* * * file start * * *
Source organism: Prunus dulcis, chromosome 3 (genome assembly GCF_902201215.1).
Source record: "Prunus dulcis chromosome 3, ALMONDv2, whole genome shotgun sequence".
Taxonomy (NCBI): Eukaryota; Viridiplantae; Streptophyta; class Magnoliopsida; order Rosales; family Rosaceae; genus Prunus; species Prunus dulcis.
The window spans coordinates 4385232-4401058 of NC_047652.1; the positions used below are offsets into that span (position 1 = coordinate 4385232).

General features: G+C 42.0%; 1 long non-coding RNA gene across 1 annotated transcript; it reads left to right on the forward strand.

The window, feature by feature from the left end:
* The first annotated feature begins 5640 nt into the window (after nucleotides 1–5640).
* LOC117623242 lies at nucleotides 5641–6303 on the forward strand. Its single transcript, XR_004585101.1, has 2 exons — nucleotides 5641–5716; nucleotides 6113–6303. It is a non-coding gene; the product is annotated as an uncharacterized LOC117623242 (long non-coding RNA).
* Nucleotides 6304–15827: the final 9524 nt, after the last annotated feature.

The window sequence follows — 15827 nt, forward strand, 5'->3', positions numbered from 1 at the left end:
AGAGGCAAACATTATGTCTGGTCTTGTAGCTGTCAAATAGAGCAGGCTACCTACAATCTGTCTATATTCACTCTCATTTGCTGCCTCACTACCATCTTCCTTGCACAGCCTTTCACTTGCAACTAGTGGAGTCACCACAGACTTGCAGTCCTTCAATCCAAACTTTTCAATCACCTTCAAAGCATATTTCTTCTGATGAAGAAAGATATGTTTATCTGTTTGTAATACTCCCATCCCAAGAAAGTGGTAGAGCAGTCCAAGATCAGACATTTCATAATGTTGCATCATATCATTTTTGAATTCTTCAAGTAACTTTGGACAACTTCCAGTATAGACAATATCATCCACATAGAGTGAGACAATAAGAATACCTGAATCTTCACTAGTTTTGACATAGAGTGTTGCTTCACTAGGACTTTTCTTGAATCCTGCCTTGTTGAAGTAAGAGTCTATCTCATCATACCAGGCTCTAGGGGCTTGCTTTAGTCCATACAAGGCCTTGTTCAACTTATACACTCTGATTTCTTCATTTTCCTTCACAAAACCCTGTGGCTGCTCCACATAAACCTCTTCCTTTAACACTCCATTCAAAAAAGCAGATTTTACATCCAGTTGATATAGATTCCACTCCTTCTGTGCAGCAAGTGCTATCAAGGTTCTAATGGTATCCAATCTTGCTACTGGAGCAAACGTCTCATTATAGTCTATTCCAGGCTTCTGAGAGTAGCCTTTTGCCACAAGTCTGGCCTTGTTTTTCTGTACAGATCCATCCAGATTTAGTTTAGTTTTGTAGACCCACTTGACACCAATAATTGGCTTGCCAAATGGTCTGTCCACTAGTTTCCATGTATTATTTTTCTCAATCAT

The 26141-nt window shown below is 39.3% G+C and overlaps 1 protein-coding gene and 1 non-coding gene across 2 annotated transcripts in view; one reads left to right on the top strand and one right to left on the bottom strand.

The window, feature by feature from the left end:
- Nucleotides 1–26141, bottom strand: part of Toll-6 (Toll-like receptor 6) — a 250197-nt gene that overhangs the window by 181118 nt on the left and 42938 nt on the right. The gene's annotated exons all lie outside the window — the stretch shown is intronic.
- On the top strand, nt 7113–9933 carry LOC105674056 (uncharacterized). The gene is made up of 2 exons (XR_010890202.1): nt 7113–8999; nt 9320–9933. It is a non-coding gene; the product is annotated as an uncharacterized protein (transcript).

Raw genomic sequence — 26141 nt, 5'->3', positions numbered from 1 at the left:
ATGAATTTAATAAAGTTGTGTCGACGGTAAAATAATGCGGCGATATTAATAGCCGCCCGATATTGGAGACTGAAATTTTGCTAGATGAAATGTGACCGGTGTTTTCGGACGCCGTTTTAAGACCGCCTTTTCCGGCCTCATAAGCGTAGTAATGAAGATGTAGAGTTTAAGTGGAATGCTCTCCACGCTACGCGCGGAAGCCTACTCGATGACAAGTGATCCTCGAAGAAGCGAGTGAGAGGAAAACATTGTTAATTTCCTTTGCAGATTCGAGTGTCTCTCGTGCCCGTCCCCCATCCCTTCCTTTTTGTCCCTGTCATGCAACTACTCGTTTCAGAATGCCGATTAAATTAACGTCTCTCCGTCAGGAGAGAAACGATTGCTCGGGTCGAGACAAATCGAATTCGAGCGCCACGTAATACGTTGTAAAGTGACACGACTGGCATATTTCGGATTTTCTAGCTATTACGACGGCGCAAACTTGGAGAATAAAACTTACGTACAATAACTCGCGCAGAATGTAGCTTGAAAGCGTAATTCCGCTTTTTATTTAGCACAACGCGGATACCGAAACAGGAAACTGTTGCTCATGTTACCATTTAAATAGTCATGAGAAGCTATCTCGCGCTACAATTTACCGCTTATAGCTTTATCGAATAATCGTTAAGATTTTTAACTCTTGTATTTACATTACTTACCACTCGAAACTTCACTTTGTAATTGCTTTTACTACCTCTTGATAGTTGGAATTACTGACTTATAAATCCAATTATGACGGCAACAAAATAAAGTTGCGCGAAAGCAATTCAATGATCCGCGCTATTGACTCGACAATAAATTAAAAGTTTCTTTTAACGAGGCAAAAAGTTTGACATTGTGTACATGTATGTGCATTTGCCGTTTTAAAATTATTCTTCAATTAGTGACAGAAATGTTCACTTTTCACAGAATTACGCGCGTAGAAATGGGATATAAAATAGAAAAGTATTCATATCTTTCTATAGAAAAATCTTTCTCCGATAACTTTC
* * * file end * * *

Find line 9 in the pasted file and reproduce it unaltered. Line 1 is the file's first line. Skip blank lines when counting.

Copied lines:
* Nucleotides 6304–15827: the final 9524 nt, after the last annotated feature.